The wikiup provides significantly better protection than the barebones lean-to but requires significantly more time and effort to complete. It is a shelter that is commonly associated with Native Americans and is still in use today due to its practicality in most environments.
Gather a few long branches capable of supporting the structure – three can suffice, but six or more main support structures for the wikiup’s frame is preferable. Set them firmly in the ground, then bend them inward to form the roof’s centre. Tie the pieces together with paracord, rope, or vines.
Reinforce the wikiup with ropes or other softwood branches tied around the foundation’s circumference at various elevations. Make a point of tying them around points of intersection. Fill in the structure’s gaps with additional wood and greenery as needed. Remember to insulate the ground with protective layering – foliage will work well in any environment.
The wikiup is a multi-purpose shelter that protects from wind, heat, and cold. Larger structures can even accommodate an indoor firepit. This is useful in warmer climates but is especially useful in colder climates. With construction efforts being brisk, the wikiup is ideal for long-term use.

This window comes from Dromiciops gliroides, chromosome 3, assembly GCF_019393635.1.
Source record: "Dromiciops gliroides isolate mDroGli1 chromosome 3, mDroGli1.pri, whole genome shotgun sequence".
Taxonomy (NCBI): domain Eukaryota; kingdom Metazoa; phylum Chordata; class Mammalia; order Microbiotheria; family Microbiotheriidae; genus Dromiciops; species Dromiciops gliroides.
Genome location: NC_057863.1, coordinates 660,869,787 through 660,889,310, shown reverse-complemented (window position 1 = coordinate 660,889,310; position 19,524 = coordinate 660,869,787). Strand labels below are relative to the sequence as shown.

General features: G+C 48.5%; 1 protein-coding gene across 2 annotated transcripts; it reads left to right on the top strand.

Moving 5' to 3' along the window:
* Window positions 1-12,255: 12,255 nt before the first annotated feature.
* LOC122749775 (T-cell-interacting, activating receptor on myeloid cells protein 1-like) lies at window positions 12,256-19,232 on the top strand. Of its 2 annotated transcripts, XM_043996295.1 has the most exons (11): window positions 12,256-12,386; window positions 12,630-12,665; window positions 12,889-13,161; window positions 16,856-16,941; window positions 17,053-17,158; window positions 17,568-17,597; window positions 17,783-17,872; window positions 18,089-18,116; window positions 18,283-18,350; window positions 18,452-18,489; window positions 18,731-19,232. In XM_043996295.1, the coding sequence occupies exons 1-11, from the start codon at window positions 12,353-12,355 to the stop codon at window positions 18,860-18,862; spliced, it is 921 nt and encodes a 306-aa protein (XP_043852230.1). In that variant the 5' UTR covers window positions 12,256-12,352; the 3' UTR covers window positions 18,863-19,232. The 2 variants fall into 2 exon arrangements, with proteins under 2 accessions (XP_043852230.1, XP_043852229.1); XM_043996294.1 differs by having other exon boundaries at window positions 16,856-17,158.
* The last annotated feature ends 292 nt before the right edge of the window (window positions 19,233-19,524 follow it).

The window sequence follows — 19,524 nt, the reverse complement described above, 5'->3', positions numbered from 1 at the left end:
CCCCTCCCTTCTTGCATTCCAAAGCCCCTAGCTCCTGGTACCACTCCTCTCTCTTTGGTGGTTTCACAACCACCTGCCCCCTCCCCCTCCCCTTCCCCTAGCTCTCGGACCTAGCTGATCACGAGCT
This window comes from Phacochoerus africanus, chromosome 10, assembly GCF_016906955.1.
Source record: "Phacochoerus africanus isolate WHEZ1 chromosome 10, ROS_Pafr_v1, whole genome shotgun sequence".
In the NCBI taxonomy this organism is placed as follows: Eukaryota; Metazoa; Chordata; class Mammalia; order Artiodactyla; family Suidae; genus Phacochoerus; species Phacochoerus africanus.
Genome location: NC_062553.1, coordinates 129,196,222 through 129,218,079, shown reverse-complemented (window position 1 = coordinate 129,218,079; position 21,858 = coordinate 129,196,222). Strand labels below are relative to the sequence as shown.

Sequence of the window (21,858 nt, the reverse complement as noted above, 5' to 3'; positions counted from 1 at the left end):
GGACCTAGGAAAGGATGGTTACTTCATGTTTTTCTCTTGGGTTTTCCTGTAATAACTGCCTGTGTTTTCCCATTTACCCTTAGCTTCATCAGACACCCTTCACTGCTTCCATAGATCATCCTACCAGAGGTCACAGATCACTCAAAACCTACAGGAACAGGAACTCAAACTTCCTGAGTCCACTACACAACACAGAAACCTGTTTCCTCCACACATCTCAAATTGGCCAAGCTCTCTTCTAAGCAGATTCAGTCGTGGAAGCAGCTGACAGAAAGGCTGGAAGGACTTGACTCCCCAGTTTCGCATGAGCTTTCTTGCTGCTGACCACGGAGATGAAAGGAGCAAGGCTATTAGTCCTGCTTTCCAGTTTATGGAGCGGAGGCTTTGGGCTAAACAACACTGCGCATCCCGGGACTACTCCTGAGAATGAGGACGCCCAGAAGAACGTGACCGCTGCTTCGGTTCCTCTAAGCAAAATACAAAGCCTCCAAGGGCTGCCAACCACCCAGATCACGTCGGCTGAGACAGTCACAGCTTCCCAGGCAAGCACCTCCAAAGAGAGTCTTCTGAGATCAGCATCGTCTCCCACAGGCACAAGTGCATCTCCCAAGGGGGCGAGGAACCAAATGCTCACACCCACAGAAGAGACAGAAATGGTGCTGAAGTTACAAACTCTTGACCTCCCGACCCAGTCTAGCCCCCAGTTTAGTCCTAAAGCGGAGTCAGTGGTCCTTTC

The log cabin is most likely the most grandiose permanent shelter to construct, as well as the most resource and time-consuming. There isn’t much to offer in terms of concrete plans because each log cabin is tailored to specific specifications and different available means.
The most important consideration for log cabins is planning. Unlike lean-tos or wikiups, preparation entails more than just flattening the area and digging a few poles into the ground. The average log cabin can take anywhere from 9 months to 22 months to build, depending on the legal considerations and budget allocation.
Log cabins are subject to permitted development rights, which allow homeowners to make certain changes to their property. These are usually subject to restrictions, such as being limited to a certain square foot area or not being used for living quarters.
The main takeaway is that the project’s construction efforts require all legal concerns to be cleared and adhered to. Otherwise, you risk losing all of the money you put into the project, and you may even face legal consequences.
Log cabins are excellent investments for permanent shelters, but they are much more expensive than alternatives. The scope of the project necessitates legal considerations that other permanent shelters rarely necessitate. Log cabins are one of the most enjoyable and protective dwellings available if those concerns are planned for and addressed.
How To Build A Permanent Shelter In The Wilderness Bottom Line
Permanent shelters are ideal places to unwind and enjoy the natural environment. Furthermore, they are a good investment for emergency preparedness. It’s critical to think about what each shelter has to offer and whether you’re willing to put in the time and effort to pull it off.